News of the US: April 1814

April 1:  From Salem — “The private armed ship America, Chever, of this port, arrived at Portsmouth at 8 o’clock last evening, from a cruize of 4 months, having captured 12 prizes, 8 of which we have before given an account of.  . . .The America has brought in about 50 prisoners–also 40 packages dry-goods, and other articles taken from her prizes.  She has been chased several times during her cruize by British ships of war, and outsailed them with ease.  The last chase was three days since, by a frigate which she sported with.”–National Intelligencer, April 12, 1814

April 1:  From New York’s Circuit Court — Judge Livingston delivered a charge to the Grand Jury, instructing them of what the crime of treason consisted.  “The treasonable complaint alluded to by the Court, is understood to be against Judge Ford, of Ogdensburg who was lately arrested and brought to this city upon a charge of treason, in adhering to the enemies of the U. S., giving them aid and comfort.”—Baltimore Patriot, April 4, 1814

April 2:  Proclamation of Vice Admiral Alexander Cochrane, Bermuda — “This is therefore to Give Notice: That all those who may be disposed to emigrate from the United States will, with their families, be received on board of his Majesty’s ships or vessels of war, or at the military posts that may be established, upon or near the coast of the United States, when they will have their choice of either entering into his Majesty’s Sea or Land Forces, or of being sent as FREE Settlers, to the British possessions in N. American or the West Indies, where they will meet with all due encouragement.”–National Intelligencer, June 11, 1814

April 3:  Response of the Boston Patriot to Vice Admiral Cochrane’s Proclamation — “we hope that all those who prefer ‘GREAT BRITAIN MONARCHY AND ALL,’ to their own country, will speedily accept it, go on board the British blockading squadrons, and if they please, immediately ‘enter into his Majesty’s sea or land forces.‘  The sooner they expatriate themselves the better.  The republicans are willing to furnish the barges, and bear all the expense of the transportation.”–Eastern Argus, June 16, 1814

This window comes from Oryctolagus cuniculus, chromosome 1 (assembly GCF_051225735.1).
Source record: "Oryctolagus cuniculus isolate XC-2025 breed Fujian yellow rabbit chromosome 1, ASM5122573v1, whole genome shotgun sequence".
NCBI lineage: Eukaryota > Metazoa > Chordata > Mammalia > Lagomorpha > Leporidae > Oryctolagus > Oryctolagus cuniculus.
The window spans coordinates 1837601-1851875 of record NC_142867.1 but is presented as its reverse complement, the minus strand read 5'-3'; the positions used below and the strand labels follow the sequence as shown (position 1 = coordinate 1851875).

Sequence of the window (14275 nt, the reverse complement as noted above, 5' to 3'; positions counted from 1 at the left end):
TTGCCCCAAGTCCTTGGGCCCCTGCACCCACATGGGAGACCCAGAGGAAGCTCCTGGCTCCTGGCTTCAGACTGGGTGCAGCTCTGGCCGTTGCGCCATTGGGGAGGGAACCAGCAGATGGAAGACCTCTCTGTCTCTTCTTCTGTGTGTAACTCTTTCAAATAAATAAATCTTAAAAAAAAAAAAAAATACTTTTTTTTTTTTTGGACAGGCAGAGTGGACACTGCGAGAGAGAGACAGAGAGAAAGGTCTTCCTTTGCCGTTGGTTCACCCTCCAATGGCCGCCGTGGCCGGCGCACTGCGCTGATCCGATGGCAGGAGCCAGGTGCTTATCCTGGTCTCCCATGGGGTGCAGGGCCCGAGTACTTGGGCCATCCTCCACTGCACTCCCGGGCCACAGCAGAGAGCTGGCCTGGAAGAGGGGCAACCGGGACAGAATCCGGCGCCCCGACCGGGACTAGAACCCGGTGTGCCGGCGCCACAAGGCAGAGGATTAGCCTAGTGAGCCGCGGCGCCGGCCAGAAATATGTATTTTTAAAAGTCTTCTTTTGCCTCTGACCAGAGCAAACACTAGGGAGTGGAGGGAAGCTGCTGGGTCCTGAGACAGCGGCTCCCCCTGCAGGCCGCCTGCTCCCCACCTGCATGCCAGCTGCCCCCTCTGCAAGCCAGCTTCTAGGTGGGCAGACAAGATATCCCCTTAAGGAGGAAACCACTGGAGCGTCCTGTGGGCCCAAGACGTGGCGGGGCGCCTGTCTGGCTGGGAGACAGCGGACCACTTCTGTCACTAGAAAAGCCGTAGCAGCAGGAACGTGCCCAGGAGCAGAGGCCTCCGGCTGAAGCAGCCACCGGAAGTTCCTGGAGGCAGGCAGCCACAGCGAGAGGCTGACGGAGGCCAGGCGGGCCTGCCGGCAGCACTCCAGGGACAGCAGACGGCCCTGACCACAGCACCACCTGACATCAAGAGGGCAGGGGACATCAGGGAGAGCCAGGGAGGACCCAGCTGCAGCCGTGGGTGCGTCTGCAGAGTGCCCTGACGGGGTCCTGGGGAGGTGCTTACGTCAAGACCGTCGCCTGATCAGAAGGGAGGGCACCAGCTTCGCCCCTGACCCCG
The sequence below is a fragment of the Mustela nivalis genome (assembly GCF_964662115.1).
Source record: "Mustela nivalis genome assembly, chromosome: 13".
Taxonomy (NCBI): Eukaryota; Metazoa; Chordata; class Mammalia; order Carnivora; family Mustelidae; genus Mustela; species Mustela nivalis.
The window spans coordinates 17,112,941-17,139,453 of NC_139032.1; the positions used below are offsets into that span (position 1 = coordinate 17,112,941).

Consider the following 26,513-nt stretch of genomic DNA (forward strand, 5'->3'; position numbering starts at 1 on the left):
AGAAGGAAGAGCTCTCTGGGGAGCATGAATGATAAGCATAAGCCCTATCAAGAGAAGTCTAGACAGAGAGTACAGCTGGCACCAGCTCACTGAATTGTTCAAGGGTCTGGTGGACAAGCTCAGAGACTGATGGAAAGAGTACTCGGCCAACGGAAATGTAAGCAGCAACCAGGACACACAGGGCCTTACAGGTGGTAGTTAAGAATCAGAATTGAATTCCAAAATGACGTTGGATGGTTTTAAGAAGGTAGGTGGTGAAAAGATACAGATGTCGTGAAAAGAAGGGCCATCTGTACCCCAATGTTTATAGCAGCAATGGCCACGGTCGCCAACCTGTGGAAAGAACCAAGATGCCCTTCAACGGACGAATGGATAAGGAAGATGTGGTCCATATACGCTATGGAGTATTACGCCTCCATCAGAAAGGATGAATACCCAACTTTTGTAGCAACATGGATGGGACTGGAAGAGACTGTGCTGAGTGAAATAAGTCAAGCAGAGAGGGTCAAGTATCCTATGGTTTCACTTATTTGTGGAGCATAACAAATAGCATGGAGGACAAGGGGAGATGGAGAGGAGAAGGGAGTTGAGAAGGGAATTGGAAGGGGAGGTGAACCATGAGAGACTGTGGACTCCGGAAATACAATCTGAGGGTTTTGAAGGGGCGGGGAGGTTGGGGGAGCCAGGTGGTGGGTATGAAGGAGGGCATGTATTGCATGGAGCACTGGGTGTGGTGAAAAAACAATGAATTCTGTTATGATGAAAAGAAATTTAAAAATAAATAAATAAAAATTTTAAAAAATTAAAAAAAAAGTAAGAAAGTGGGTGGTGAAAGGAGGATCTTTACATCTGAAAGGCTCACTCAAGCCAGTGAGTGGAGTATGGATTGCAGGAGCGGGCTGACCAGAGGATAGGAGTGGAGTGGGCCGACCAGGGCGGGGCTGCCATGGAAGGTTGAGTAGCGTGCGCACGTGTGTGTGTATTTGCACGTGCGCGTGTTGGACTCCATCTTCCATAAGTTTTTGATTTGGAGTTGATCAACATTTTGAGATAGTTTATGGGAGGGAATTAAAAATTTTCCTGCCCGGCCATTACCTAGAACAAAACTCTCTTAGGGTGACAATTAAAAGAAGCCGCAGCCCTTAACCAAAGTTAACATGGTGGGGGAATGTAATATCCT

The USS Constitution fires a cannon shot as the Blue Angels fly overhead in the waters off Marblehead during the ship’s first sail in over 100 years on July 21, 1997.

April 3:  From Boston — “An express has just arrived in town from Marblehead, to Com. Bainbridge, with  the information that the Constitution frigate was chased into that port by a British squadron, about 1 o’clock this day, consisting of two frigates and a brig, and requesting assistance, as the enemy threaten, that unless the Constitution is surrendered, they will attack the town.  . . . P. S. 8’oclock, evening.  A gentleman just arrived from Salem, informs that the Constitution has succeeded in getting into that port, and now is considered safe.”–National Intelligencer, April 9, 1814

April 4:  Advertisement from Cincinnati — “I wish to purchase Five Thousand Barrels of Flour, and Two Hundred Barrels of Whiskey, deliverable at different times, from the first of June next until September following, as may suit persons to contact to a certainty, at Fort Meigs or at any convenient place on the Lake shore, to same transportation by land.  JOHN H. PLATT.”–Scioto Supporter, May 14, 1814